Thus it is suprising that the party that allegedly supports the Tea Party Movement which is based on protesting the government’s reach into our daily lives can be so conflicting over these basic rights. The conflict arises over reading the Miranda rights to the alleged Times Square bomber, a naturalized U.S. citizen from Pakistan. Republicans ranging from the crazy wingnut Rep.Peter Kind to the so-called ‘maverick moderate’, Sen.John McCain have voiced their opposition to reading the Miranda Rights to a U.S. citizen and Sen.Joe Lieberman goes to the extent of proposing stripping him of his citizenship so the rights can be denied (imagine the precedent it may set). In a hell-freezes-over moment, Glenn Beck emerged as the voice of reason when he said, “[Shahzad] has all the rights under the Constitution. We don’t shred the Constitution when it is popular. We do the right thing.” The heads of Fox & Friends just exploded hearing this muttering, what the heck did just happen? If the Miranda warning can be excluded and individuals stripped off their citizenship for terrorist attempts then why not exclude them in crimes involving molestation of kids or rapes or even selling drugs? Can the citizenship be stripped only from naturalized citizens or is every citizen fair game?

The irony was that on the day this was being debated, the Indian courts in a rare display of speedy justice convicted Kasab, the sole gunman from 26/11 terror attacks in Mumbai making an American blog say this:

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I never thought I would see the day when the Indian judiciary would be held up as an example against the American one. So pigs can fly.

Update: There is in fact a ‘public safety exception’ to the Miranda warning which makes McCain and King’s mumblings even more bizarre:

Law enforcement officials can invoke a public safety exception and delay reading a suspect his rights to get information that would save lives. In Shahzad’s case, the FBI invoked the public safety exception. The agency called in its crack interrogation team, asked Shahzad questions with no Miranda warning, and reaped what the FBI says was “valuable intelligence and evidence.” Then Shahzad was read his rights. And lo and behold, he waived them and kept talking [source].

Healthcare Reform comes to America

Healthcare Reform Passed

[image source] After decades of trying, healthcare reform finally made it through the halls of the U.S. Congress and is headed toward the President’s desk. In the events leading up to this historic legislative moment, several canards and lies dominated the discussion but when the dust settles after, the effects of this legislation for healthcare in America will be known. No one is coming for your grandma and socialism doesn’t reign supreme in America (if you had lived in India pre-1991, this lie will always make you laugh). Although like most, I too do not believe that this bill is perfect as it perpetuates the reliance on insurance as means of controlling healthcare costs. I would’ve preferred a Medicare for all (or for none) option but neither is politically feasible. This bill although imperfect still sets us in the right direction. So now that the bill is law, what happens immediately? Here is a list:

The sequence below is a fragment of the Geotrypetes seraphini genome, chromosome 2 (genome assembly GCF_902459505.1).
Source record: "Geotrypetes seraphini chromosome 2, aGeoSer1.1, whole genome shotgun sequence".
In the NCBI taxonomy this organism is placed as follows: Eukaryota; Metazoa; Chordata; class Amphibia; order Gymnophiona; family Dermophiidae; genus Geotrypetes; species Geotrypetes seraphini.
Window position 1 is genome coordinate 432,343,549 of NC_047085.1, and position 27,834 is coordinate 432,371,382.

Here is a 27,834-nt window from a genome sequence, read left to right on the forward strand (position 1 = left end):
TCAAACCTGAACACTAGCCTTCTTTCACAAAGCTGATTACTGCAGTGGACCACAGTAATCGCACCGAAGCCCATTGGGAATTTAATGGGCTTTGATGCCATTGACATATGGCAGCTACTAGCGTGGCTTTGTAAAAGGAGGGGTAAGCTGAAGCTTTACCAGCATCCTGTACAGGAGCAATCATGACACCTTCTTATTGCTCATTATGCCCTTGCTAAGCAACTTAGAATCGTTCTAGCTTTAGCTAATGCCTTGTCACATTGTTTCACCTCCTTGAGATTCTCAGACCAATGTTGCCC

• Adult children may remain as dependents on their parents’ policy until age 26
  • Children under age 19 may not be excluded for pre-existing conditions
    No more lifetime or annual caps on coverage
  • Adults with pre-existing conditions may buy into a national high-risk pool until the exchanges come online. While these will not be cheap, they’re still better than total exclusion and get some benefit from a wider pool of insureds.
  • Small businesses will be entitled to a tax credit for 2009 and 2010, which could be as much as 50% of what they pay for employees’ health insurance.
  • The “donut hole” closes for Medicare patients, making prescription medications more affordable for seniors.
  • Requirement that all insurers must post their balance sheets on the Internet and fully disclose administrative costs, executive compensation packages, and benefit payments.
  • Authorizes early funding of community health centers in all 50 states (Bernie Sanders’ amendment)
  • [source]

The above list makes the 2000+ page bill sound simple or probably too simple and may not cover all bases. Reuters breaks it down much better according to year of implementation and more specific changes. the New York Times also has an excellent interactive feature on how the healthcare overhaul affects you whether you are insured or uninsured. Given the number of positive and popular changes in the bill such as barring people based on pre-existing conditions, closing of the Medicare ‘doughnut’ hole, elimination of lifetime coverages, etc. it will be next to impossible to repeal this bill, as Republicans propose doing. Partisan bickering aside, this bill recognizes healthcare as a right and not a privilege, much like education.

Worsening Unemployment Map

Although the Dow might be creeping up, the rate unemployment is getting worse indicating the much-talked about gap between Wall Street and Main Street. This time-lapse map showing the worsening conditions across the nation is scary. Although joblessness claims are declining, that may indicate people giving up on looking for a job and trying to ride out the recession incurring debt in the process. No ideas yet on the turnaround mark.